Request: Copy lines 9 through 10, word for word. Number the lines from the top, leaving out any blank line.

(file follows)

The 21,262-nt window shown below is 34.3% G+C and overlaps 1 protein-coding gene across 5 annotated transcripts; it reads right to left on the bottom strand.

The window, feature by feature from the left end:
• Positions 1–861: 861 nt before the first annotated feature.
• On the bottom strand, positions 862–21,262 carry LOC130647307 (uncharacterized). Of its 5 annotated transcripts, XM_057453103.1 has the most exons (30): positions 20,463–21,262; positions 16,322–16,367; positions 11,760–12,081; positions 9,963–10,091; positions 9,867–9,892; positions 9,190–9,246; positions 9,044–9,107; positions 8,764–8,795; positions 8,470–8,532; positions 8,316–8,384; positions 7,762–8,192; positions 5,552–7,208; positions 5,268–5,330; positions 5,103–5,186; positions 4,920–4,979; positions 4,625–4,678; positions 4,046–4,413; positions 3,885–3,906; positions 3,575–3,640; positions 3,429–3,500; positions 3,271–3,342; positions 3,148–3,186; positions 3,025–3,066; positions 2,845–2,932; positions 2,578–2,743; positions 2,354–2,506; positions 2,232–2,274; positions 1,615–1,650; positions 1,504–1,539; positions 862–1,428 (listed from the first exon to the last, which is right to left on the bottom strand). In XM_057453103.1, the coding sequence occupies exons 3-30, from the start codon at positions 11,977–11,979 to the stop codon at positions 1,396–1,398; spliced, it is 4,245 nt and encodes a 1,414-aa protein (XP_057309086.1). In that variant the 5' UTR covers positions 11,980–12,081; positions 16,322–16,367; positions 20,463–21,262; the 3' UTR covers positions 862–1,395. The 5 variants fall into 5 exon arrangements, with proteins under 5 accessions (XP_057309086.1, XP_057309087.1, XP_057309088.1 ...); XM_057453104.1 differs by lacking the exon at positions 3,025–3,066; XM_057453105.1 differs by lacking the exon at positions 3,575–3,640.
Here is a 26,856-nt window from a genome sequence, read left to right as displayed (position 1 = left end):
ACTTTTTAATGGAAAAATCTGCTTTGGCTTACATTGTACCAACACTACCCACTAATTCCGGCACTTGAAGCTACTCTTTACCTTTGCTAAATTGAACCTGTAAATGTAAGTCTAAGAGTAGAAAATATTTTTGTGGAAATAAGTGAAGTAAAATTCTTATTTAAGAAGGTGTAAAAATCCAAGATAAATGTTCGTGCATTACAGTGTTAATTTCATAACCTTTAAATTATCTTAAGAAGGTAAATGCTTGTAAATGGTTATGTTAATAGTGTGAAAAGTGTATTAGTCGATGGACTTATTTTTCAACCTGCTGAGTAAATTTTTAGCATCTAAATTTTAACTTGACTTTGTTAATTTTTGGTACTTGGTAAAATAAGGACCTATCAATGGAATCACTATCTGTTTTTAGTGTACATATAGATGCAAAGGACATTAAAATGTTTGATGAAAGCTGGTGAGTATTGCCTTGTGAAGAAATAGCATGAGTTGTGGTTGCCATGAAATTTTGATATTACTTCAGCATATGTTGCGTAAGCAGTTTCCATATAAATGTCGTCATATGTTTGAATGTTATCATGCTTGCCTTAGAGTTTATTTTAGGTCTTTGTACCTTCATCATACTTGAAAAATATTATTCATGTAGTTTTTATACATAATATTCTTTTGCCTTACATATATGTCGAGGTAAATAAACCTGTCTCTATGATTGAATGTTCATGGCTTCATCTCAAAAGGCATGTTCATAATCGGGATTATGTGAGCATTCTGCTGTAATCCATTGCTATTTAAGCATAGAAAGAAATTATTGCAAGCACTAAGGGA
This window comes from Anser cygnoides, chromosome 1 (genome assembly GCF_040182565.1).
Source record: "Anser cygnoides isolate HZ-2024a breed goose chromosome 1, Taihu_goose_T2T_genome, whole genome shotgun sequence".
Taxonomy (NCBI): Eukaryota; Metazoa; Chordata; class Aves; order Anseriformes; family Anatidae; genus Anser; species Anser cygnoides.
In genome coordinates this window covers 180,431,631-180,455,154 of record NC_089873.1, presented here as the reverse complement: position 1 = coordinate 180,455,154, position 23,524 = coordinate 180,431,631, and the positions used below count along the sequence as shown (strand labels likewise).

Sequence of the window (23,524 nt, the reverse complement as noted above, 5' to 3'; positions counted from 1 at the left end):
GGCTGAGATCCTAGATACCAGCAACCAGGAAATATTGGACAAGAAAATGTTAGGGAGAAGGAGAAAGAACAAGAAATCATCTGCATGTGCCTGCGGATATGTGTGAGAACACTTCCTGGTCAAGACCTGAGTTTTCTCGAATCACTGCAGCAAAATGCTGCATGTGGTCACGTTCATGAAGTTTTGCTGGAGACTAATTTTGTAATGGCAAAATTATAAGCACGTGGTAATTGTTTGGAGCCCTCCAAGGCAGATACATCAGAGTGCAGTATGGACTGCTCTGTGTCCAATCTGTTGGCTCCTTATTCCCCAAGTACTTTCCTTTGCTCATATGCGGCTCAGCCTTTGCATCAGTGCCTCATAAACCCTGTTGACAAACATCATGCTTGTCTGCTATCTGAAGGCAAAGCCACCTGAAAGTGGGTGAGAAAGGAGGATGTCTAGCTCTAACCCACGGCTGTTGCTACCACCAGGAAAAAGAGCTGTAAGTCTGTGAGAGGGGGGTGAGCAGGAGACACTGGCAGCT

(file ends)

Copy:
Taxonomy (NCBI): Eukaryota; Metazoa; Chordata; class Aves; order Anseriformes; family Anatidae; genus Anser; species Anser cygnoides.
In genome coordinates this window covers 180,431,631-180,455,154 of record NC_089873.1, presented here as the reverse complement: position 1 = coordinate 180,455,154, position 23,524 = coordinate 180,431,631, and the positions used below count along the sequence as shown (strand labels likewise).